Although there is plenty of work still to do I make sure that sitting on the patio and enjoying the warmth, scents, views and sounds around me is still high on my list.

Monday, 16 February 2015

Entroido Again

It is that time of year when madness hits the streets of Friol and everyone dresses up and bar crawl around Friol playing music and enjoying themselves. Yes it is Entroido or Carnival, an ancient celebration,  traditionally frowned up on by the Catholic Church where tricks are played upon people and masks are worn.
As ever the evening turns to merry making and feasting with traditional food. Pigs heads, stuffed pigs stomachs, turnip greens, potatoes and chickpeas. For desert we had pancakes, a sweet biscuit called pigs ears and all was washed down with wine. This is one of my favourite fiestas of the year and a wonderful tonic when the weather is at it's worst.

Friday, 16 January 2015

First Snow 2015

We have got away with a mild winter so far but yesterday the first proper storm of the year hit called Hermann with heavy rain and very strong winds, followed last night with snow which continued into this morning. It is as ever, very beautiful and proved to be very exciting for the dogs.

It is now sleety so I expect the snow will be gone fairly soon.

Tim is still here and we have had a wonderful six weeks together, four of which he has spent working but just having him here is great. We both hope he can spend more time here in the coming year. A new sowing year has arrived and I am busily planning what I will grow. It will include some unusual tubers this year, yacon and oca, a first for me. We didn't exchange Xmas presents this year but we did order some old style perfumed bare root roses from the UK and another small order from Martin Crawford's Agroforestry Research Trust. This includes sea buckthorns, juneberries, a damson a dogwood etc. which will add to our more unusual plants and trees in the steadily growing forest garden. We also spent time over Christmas brush-cutting the brambles which have been engulfing the land.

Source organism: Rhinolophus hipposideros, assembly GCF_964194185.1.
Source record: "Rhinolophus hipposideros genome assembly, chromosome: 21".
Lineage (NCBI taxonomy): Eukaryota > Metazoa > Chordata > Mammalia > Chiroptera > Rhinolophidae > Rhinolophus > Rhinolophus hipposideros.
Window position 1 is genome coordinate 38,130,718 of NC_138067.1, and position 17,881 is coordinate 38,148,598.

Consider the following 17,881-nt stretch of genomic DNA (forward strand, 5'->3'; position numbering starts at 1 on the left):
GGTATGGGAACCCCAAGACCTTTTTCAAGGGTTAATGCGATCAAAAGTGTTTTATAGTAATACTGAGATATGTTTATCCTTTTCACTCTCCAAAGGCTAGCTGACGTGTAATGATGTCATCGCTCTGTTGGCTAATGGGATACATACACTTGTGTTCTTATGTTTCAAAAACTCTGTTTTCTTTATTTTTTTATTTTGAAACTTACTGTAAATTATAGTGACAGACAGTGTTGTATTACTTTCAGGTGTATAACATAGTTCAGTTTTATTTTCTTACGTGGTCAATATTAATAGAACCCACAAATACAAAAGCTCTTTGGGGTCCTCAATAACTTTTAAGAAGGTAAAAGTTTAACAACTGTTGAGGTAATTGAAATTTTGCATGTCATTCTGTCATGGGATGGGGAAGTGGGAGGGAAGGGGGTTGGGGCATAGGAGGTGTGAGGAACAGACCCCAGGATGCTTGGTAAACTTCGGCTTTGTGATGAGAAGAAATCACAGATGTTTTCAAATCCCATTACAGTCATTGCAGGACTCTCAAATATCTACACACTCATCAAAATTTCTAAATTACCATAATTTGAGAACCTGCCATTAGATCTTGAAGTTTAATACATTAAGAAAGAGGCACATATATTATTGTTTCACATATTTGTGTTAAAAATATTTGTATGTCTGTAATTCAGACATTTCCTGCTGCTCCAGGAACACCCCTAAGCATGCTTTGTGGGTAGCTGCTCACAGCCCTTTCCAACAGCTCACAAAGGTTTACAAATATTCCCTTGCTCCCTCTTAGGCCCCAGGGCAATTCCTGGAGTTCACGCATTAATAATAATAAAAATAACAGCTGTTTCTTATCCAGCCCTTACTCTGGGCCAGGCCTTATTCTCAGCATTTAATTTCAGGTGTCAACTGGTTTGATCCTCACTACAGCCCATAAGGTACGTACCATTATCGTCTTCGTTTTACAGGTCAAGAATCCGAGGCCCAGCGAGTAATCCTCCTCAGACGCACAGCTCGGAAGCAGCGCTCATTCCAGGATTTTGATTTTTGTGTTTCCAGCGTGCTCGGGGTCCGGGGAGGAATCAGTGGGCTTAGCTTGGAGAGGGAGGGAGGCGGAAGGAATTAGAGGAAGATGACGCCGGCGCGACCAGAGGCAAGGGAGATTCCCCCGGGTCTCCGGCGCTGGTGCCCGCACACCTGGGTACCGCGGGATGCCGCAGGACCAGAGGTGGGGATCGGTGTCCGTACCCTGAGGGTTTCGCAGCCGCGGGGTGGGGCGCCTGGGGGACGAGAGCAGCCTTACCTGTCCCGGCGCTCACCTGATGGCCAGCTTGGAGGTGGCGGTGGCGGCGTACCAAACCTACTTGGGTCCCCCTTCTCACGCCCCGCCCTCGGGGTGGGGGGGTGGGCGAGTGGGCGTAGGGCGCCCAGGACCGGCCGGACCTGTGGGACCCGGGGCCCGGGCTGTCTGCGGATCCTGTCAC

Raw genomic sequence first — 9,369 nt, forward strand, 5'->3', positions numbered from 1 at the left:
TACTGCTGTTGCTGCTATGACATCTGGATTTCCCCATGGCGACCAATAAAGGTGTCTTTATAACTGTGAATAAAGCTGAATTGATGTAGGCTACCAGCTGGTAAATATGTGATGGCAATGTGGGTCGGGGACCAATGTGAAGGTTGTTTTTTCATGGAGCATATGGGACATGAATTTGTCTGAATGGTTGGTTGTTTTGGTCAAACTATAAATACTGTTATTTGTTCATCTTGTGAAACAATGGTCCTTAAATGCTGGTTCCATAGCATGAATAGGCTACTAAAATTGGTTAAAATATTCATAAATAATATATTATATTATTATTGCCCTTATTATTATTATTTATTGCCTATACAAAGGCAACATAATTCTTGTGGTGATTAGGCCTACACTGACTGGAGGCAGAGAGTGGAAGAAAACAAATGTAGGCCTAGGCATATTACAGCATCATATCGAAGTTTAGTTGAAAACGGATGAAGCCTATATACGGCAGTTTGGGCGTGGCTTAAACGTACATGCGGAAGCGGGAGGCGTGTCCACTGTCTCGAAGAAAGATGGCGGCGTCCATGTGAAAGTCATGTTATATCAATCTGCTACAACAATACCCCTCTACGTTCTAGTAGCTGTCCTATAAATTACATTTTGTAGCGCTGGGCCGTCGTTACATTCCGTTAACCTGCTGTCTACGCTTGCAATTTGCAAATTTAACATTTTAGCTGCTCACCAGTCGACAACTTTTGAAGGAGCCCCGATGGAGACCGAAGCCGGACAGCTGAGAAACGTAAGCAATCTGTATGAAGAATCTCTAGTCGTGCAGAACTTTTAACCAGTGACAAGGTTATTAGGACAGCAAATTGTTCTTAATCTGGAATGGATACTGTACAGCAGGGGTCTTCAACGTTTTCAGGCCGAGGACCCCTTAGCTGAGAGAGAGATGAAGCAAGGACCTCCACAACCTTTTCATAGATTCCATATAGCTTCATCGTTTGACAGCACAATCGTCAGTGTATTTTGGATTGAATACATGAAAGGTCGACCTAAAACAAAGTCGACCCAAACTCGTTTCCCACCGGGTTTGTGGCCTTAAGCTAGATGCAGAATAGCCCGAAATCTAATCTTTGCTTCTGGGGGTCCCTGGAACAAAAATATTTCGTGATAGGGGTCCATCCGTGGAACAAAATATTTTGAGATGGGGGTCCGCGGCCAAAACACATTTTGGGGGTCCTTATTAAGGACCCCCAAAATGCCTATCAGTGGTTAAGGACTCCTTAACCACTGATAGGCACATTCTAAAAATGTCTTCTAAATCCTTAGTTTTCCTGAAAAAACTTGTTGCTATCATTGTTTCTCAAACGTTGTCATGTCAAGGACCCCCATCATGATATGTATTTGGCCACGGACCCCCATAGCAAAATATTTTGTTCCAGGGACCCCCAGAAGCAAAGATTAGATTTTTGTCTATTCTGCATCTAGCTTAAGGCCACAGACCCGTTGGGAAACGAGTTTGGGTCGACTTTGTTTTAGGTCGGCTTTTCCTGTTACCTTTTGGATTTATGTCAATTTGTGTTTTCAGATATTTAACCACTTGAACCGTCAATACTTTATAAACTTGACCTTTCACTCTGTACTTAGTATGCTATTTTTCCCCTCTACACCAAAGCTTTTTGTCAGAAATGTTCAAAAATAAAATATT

We both follow various blogs such as the Archdruid Report and this combined with economic and environmental news makes for depressing reading. We have also been watching some videos by John Pilger, which has opened my eyes further to the activities of the CIA  and backed up my rather poor opinion of them gained from reading the book by Naomi Klein called The Shock Doctrine.

In summary, the current world order is continuing to fail, and it will get worse for most of us unless you are one of the super rich. Buying As Petas and trying to decouple from the current system has been the best thing we ever did and whatever the future holds, we hope that our family can continue to eat well, keep warm and sleep safely at night.